You’ll still have tens of millions in the bank. When all’s said and done, you’ll have a pretty good life … unless it’s the attention you want. Look, you’re a rich guy. Go do what you say you do on your Twitter page and focus on “raising my 5 kids.” Like your former sponsor said, “Just do it.”
I don’t care if you confess, but please, just go away. Move on. More importantly, let the sport move on. Racing fans, riders and yes, even cancer patients … really, we’ll all be just fine without you.
It’s over, man.
The Explainer is a weekly feature on Red Kite Prayer. If you have a question related to the sport of cycling, doping or the legal issues faced by cyclists of all stripes, feel free to send it directly to The Explainer at Charles@Pelkey.com. PLEASE NOTE: Understand that reading the information contained here does not mean you have established an attorney-client relationship with attorney Charles Pelkey. Readers of this column should not act upon any information contained therein without first seeking the advice of qualified legal counsel licensed to practice in your jurisdiction.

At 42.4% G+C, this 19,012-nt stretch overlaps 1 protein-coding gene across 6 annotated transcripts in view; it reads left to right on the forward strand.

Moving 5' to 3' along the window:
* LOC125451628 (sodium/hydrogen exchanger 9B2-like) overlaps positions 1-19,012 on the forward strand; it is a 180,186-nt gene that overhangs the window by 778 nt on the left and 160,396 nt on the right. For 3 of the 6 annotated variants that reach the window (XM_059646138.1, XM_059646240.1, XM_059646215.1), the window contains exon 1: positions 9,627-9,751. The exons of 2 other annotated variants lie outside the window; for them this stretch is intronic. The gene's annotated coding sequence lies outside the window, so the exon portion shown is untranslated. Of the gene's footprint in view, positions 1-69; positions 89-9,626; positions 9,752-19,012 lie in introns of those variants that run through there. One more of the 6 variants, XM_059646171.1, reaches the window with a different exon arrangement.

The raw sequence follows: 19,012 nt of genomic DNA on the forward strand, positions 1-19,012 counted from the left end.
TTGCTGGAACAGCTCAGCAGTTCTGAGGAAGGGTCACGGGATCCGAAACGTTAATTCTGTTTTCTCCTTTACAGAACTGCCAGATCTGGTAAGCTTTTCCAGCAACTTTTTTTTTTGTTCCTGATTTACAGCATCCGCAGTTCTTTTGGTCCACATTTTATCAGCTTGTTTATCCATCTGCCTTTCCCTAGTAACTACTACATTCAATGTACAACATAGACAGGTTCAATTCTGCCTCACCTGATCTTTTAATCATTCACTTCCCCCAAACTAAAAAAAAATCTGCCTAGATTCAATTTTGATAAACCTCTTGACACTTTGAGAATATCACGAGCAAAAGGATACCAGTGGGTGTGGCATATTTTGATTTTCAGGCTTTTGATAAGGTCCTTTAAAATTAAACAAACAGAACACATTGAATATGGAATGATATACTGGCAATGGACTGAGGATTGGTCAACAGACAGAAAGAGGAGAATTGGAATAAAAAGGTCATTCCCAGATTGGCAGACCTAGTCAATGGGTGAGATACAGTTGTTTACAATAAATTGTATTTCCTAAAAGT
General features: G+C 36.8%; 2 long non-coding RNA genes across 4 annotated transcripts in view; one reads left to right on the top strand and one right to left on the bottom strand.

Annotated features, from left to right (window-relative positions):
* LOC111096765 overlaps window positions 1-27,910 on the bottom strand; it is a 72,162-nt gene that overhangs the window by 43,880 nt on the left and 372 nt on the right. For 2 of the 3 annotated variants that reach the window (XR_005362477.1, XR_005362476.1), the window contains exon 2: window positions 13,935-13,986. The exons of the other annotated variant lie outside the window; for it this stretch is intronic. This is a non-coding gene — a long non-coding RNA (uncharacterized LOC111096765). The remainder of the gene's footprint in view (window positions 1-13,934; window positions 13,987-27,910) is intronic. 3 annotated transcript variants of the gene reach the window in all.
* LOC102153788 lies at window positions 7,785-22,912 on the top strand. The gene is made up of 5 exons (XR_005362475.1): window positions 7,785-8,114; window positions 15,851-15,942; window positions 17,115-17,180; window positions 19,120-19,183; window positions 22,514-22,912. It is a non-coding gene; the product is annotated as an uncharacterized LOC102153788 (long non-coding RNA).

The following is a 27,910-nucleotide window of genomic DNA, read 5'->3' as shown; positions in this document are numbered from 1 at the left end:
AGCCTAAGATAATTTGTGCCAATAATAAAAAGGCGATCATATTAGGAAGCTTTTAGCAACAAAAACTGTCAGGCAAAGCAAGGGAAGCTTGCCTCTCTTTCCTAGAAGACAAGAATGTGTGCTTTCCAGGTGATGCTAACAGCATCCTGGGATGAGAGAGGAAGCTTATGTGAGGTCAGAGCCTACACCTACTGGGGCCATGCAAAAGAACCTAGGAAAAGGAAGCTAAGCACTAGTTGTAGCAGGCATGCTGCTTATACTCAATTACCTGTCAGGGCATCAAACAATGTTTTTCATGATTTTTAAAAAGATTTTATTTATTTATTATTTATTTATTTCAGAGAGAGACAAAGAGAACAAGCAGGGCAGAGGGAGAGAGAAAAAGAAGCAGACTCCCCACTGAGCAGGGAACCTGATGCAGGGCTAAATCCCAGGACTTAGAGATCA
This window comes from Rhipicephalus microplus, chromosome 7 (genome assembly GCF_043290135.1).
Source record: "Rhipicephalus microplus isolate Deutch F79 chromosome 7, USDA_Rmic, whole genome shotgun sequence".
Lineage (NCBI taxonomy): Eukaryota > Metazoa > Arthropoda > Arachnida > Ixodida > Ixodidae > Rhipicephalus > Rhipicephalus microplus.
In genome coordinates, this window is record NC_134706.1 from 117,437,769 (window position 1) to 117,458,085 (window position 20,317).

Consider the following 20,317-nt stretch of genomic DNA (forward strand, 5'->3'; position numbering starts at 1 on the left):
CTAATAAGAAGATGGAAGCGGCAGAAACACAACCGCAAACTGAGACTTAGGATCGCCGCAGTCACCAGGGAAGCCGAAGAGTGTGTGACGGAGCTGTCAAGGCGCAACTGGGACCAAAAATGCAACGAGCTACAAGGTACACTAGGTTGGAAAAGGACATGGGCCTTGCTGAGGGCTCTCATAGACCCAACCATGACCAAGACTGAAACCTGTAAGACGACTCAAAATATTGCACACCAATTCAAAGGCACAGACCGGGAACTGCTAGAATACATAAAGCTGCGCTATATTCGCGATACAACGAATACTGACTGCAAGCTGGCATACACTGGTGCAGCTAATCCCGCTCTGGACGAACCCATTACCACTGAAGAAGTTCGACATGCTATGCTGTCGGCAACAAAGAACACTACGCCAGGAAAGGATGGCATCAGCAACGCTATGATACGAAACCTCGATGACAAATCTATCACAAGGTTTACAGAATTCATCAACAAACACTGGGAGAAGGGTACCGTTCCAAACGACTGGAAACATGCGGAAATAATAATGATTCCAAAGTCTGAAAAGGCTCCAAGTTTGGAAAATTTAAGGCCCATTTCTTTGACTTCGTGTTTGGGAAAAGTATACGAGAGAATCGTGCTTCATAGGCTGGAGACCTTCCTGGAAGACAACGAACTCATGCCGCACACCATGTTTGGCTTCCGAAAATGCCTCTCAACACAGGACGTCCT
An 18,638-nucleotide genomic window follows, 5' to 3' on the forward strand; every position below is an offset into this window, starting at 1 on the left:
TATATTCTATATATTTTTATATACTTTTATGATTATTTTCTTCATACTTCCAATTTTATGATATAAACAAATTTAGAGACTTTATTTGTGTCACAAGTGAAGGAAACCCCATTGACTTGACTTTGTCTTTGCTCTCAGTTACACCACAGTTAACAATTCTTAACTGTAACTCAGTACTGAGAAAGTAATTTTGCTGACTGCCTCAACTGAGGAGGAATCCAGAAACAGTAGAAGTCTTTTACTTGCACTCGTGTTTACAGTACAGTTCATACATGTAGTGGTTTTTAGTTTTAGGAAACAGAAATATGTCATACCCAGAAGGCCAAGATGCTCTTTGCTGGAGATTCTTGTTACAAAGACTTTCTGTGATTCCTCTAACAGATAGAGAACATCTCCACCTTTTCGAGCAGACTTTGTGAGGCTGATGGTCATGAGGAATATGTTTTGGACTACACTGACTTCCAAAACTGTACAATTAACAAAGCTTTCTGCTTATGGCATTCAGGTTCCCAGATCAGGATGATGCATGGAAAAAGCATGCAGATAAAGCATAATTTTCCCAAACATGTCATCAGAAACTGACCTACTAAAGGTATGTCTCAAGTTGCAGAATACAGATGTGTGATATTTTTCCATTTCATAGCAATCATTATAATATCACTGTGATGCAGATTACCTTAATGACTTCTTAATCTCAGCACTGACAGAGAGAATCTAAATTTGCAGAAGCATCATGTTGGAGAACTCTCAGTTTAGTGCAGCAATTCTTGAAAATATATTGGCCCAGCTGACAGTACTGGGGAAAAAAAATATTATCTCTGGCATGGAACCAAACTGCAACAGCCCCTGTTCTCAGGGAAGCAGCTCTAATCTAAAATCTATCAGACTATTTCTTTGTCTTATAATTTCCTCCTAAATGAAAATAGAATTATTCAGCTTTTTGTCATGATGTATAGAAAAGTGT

There is snow on the ground here now, the remnants of last week’s storm. It’s been frigidly cold, and so the sun melt that comes during the day has really only shrunken and compacted what fell. The edges of the road are smeared with ice where the melt has run off the curb and refrozen overnight. It’s rideable, but narrowed and a little unpredictable.
And so the commute gets a little nervous, the six inches or foot we’ve lost to the ice making the whole parade of us, cars and bikes, a mite tighter than any of us would choose. Twice on the way in just this morning, I was nearly squeezed out coming into lights.